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DAS-68416-4 is a genetically engineered soybean that has had its DNA modified to withstand broadleaf herbicides in the phenoxy auxin group (such as the herbicide 2,4-D) and the herbicide glufosinate. Its manufacturer, Dow AgroSciences LLC, petitioned the USDA in November 2010 to deregulate (legalize) it.[1] 2,4-D Soybeans are highly controversial as 2,4-D was one of the chemicals (along with 2,4,5-T) in Agent Orange.

2010: Dow Petitions U.S. to Deregulate DAS-68416-4

On November 17, 2010, the USDA Animal and Plant Health Inspection Service received a petition from Dow AgroSciences requesting the deregulation of DAS-68416-4.[2] The petition describes the soybean as follows:

"DAS-68416-4 soybean is a transgenic soybean product that provides tolerance to the herbicides 2,4-dichlorophenoxyacetic acid (2,4-D) and glufosinate. This herbicide-tolerant soybean will provide growers with greater flexibility in selection of herbicides for the improved control of economically important weeds; allow an increased application window for effective weed control; and provide an effective weed resistance management solution to the increased incidence of glyphosate resistant weeds.
"DAS-68416-4 soybean plants have been genetically modified to express the aryloxyalkanoate dioxygenase-12 (AAD-12) and phosphinothricin acetyltransferase (PAT) proteins. The AAD-12 protein is an enzyme with an alpha ketoglutarate-dependent dioxygenase activity which results in metabolic inactivation of the herbicides of the aryloxyalkanoate family. The aad-12 gene, which expresses the AAD-12 protein, was derived from Delftia acidovorans, a gram-negative soil bacterium. The PAT enzyme acetylates the primary amino group of phosphinothricin rendering it inactive. The pat gene expressing the PAT protein was derived from Streptomyces viridochromogenes.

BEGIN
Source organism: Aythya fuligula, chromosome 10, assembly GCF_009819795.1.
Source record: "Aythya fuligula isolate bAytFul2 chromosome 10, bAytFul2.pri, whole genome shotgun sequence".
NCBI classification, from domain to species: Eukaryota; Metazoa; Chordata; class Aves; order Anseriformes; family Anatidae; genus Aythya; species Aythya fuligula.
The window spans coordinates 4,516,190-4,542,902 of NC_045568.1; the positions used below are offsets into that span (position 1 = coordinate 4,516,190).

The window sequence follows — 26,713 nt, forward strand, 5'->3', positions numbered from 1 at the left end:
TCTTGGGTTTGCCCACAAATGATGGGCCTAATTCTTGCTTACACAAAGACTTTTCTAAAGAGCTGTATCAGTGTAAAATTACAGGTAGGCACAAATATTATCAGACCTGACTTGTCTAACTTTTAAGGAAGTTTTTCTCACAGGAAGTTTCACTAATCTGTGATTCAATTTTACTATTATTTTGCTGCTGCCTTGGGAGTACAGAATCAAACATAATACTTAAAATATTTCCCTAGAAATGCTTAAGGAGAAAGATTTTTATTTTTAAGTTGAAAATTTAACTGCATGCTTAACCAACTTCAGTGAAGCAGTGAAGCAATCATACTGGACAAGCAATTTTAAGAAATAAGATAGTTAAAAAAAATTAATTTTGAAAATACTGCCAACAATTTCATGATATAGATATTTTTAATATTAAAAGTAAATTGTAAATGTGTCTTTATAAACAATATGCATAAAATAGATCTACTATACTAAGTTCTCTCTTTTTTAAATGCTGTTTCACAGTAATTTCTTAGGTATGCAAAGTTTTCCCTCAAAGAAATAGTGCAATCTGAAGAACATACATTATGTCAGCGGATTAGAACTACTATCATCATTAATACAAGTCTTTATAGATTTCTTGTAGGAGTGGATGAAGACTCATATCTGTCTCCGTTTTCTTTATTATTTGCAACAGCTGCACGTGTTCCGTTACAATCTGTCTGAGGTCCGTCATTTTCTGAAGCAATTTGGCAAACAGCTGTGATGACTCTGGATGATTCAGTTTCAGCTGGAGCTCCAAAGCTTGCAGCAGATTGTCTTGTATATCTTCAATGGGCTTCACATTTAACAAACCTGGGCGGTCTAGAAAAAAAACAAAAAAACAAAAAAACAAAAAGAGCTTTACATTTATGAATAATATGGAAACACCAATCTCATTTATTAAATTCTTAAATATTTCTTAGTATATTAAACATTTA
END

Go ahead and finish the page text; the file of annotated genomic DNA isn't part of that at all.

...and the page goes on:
"The aad-12 and pat genes were introduced into DAS-68416-4 soybean using Agrobacterium-mediated transformation. Molecular characterization by Southern analyses of the DAS-68416-4 event confirmed that a single, intact insert of the aad-12 and pat genes were stably integrated into the soybean genome. A single copy of each of the genetic elements of the aad-12 expression cassette is present and the integrity of the inserted DNA fragment was demonstrated in three different breeding generations, confirming the stability during traditional breeding procedures. Southern analyses also confirmed the absence of unwanted DNA such as the plasmid backbone DNA in DAS-68416-4 soybean. Segregation data for breeding generations confirmed the predicted inheritance of the aad-12 and pat genes."

On July 13, 2012, APHIS published a notice in the Federal Register, alerting the public that Dow's petition as well as APHIS' plant pest risk assessment and draft environmental assessment were available for public review and comment. Public comments were due on or before September 11, 2012.[3]

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